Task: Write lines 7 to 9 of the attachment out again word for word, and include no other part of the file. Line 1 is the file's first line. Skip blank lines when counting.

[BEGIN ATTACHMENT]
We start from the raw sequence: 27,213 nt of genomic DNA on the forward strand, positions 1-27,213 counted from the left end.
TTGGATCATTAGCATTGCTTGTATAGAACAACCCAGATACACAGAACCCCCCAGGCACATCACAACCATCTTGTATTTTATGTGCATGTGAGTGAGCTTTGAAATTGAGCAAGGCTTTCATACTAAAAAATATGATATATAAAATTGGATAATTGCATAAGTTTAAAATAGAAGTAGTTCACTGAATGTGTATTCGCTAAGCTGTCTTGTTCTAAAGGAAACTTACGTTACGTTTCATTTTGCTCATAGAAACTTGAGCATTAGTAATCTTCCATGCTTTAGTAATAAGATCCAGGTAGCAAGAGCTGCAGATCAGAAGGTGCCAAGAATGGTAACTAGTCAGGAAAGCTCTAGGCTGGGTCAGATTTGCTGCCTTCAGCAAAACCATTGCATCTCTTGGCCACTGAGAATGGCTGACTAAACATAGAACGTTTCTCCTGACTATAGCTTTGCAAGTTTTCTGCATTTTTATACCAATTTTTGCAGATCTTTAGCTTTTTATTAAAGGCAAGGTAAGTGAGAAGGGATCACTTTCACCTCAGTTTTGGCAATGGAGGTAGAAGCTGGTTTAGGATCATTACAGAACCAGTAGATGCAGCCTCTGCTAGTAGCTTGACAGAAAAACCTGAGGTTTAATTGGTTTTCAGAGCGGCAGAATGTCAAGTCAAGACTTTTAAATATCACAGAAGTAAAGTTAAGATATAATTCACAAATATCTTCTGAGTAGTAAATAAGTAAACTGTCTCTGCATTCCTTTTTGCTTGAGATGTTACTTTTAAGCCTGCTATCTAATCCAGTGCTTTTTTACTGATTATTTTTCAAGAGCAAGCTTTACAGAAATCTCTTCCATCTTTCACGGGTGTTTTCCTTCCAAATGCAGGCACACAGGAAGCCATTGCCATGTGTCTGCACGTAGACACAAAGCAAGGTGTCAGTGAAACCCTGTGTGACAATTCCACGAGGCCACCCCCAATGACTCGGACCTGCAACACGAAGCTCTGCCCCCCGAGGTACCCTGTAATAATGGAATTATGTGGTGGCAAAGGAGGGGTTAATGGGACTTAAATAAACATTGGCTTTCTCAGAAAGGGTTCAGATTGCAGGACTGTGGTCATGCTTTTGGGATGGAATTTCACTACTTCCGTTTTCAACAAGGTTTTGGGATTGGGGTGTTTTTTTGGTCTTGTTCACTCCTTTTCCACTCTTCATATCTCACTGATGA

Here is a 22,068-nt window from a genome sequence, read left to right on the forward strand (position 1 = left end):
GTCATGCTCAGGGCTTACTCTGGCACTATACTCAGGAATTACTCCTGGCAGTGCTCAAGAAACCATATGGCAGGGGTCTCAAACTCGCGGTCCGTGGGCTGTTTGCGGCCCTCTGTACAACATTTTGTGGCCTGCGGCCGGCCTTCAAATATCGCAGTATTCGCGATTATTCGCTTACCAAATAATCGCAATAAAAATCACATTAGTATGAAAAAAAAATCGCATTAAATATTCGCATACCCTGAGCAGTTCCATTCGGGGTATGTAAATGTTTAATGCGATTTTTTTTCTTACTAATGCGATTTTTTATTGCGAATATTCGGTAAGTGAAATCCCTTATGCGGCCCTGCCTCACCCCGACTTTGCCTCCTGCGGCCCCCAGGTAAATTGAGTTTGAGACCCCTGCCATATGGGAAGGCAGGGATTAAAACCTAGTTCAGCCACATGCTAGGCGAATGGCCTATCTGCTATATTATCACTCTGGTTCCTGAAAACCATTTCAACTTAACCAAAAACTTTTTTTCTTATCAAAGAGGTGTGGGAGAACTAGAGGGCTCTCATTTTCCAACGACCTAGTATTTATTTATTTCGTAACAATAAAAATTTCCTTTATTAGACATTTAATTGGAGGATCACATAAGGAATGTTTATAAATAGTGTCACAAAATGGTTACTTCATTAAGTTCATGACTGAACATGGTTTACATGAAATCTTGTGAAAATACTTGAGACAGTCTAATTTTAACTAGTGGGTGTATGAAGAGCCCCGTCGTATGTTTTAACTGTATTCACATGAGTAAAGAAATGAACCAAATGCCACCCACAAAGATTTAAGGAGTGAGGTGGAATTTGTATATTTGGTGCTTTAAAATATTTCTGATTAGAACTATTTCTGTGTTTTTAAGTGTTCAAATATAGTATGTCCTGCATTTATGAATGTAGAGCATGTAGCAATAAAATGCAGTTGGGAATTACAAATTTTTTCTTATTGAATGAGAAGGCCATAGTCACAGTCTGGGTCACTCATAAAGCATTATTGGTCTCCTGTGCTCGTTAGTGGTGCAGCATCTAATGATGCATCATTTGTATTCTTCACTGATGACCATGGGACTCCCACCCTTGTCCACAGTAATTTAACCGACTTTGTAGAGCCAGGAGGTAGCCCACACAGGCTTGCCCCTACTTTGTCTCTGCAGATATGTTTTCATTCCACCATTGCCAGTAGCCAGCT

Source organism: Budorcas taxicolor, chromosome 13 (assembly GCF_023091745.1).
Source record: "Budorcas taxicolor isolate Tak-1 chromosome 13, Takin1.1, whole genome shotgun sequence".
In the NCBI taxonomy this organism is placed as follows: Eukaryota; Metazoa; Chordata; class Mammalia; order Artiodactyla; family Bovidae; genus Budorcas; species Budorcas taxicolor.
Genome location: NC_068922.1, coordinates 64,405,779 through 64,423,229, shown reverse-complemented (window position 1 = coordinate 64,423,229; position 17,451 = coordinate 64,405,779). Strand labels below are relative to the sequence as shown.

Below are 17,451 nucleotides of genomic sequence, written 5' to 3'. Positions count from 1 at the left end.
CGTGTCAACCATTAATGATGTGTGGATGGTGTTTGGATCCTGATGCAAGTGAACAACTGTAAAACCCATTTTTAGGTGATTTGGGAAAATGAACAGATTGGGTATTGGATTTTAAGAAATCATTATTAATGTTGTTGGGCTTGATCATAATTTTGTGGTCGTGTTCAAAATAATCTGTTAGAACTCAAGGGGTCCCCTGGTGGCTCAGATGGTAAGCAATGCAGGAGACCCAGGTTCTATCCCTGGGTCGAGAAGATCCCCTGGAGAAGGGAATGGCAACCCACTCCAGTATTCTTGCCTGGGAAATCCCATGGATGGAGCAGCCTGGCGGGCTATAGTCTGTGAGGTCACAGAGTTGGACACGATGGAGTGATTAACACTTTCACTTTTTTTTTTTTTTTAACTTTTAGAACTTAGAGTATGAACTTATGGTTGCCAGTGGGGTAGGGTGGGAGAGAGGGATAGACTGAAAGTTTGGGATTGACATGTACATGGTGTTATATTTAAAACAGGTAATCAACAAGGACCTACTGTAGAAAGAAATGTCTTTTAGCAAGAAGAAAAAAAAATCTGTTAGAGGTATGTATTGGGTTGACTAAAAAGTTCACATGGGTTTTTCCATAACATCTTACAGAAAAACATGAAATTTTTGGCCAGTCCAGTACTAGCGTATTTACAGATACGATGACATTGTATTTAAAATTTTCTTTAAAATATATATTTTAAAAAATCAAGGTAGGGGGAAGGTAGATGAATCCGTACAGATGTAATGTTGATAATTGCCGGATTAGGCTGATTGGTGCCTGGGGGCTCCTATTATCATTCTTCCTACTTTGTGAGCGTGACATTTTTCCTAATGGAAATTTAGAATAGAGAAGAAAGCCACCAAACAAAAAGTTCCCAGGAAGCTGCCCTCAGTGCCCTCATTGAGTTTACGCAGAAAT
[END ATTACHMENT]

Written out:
In the NCBI taxonomy this organism is placed as follows: Eukaryota; Metazoa; Chordata; class Mammalia; order Artiodactyla; family Bovidae; genus Budorcas; species Budorcas taxicolor.
Genome location: NC_068922.1, coordinates 64,405,779 through 64,423,229, shown reverse-complemented (window position 1 = coordinate 64,423,229; position 17,451 = coordinate 64,405,779). Strand labels below are relative to the sequence as shown.

Below are 17,451 nucleotides of genomic sequence, written 5' to 3'. Positions count from 1 at the left end.